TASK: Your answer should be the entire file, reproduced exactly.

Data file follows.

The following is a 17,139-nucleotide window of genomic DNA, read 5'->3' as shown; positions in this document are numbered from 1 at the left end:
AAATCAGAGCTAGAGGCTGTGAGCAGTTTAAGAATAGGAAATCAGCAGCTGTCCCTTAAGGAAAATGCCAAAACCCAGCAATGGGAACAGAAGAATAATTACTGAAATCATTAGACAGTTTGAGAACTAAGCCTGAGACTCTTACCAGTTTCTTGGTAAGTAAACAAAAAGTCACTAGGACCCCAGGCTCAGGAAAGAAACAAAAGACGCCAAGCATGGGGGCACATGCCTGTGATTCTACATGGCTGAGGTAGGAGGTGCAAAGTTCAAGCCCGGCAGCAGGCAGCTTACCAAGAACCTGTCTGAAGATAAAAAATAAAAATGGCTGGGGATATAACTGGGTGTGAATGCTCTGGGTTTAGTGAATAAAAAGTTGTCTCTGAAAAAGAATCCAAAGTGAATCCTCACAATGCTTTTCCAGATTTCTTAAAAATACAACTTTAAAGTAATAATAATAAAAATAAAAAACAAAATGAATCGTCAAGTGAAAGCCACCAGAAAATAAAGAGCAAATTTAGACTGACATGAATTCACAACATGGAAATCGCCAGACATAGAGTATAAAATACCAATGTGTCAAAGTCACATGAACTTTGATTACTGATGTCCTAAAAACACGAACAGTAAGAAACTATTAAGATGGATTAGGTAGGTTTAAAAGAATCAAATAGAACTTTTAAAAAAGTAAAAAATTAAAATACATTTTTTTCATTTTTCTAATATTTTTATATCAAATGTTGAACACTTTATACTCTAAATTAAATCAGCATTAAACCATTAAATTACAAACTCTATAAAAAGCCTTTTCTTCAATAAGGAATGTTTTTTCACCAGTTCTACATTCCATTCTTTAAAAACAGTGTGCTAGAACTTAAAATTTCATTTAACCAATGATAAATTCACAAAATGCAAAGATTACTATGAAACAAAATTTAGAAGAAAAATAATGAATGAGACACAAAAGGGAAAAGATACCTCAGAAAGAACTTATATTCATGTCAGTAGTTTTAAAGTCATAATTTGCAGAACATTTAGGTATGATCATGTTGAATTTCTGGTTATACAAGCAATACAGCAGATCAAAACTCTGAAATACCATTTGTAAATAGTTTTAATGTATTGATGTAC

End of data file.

The following is a 17,139-nucleotide window of genomic DNA, read 5'->3' as shown; positions in this document are numbered from 1 at the left end:
AAATCAGAGCTAGAGGCTGTGAGCAGTTTAAGAATAGGAAATCAGCAGCTGTCCCTTAAGGAAAATGCCAAAACCCAGCAATGGGAACAGAAGAATAATTACTGAAATCATTAGACAGTTTGAGAACTAAGCCTGAGACTCTTACCAGTTTCTTGGTAAGTAAACAAAAAGTCACTAGGACCCCAGGCTCAGGAAAGAAACAAAAGACGCCAAGCATGGGGGCACATGCCTGTGATTCTACATGGCTGAGGTAGGAGGTGCAAAGTTCAAGCCCGGCAGCAGGCAGCTTACCAAGAACCTGTCTGAAGATAAAAAATAAAAATGGCTGGGGATATAACTGGGTGTGAATGCTCTGGGTTTAGTGAATAAAAAGTTGTCTCTGAAAAAGAATCCAAAGTGAATCCTCACAATGCTTTTCCAGATTTCTTAAAAATACAACTTTAAAGTAATAATAATAAAAATAAAAAACAAAATGAATCGTCAAGTGAAAGCCACCAGAAAATAAAGAGCAAATTTAGACTGACATGAATTCACAACATGGAAATCGCCAGACATAGAGTATAAAATACCAATGTGTCAAAGTCACATGAACTTTGATTACTGATGTCCTAAAAACACGAACAGTAAGAAACTATTAAGATGGATTAGGTAGGTTTAAAAGAATCAAATAGAACTTTTAAAAAAGTAAAAAATTAAAATACATTTTTTTCATTTTTCTAATATTTTTATATCAAATGTTGAACACTTTATACTCTAAATTAAATCAGCATTAAACCATTAAATTACAAACTCTATAAAAAGCCTTTTCTTCAATAAGGAATGTTTTTTCACCAGTTCTACATTCCATTCTTTAAAAACAGTGTGCTAGAACTTAAAATTTCATTTAACCAATGATAAATTCACAAAATGCAAAGATTACTATGAAACAAAATTTAGAAGAAAAATAATGAATGAGACACAAAAGGGAAAAGATACCTCAGAAAGAACTTATATTCATGTCAGTAGTTTTAAAGTCATAATTTGCAGAACATTTAGGTATGATCATGTTGAATTTCTGGTTATACAAGCAATACAGCAGATCAAAACTCTGAAATACCATTTGTAAATAGTTTTAATGTATTGATGTAC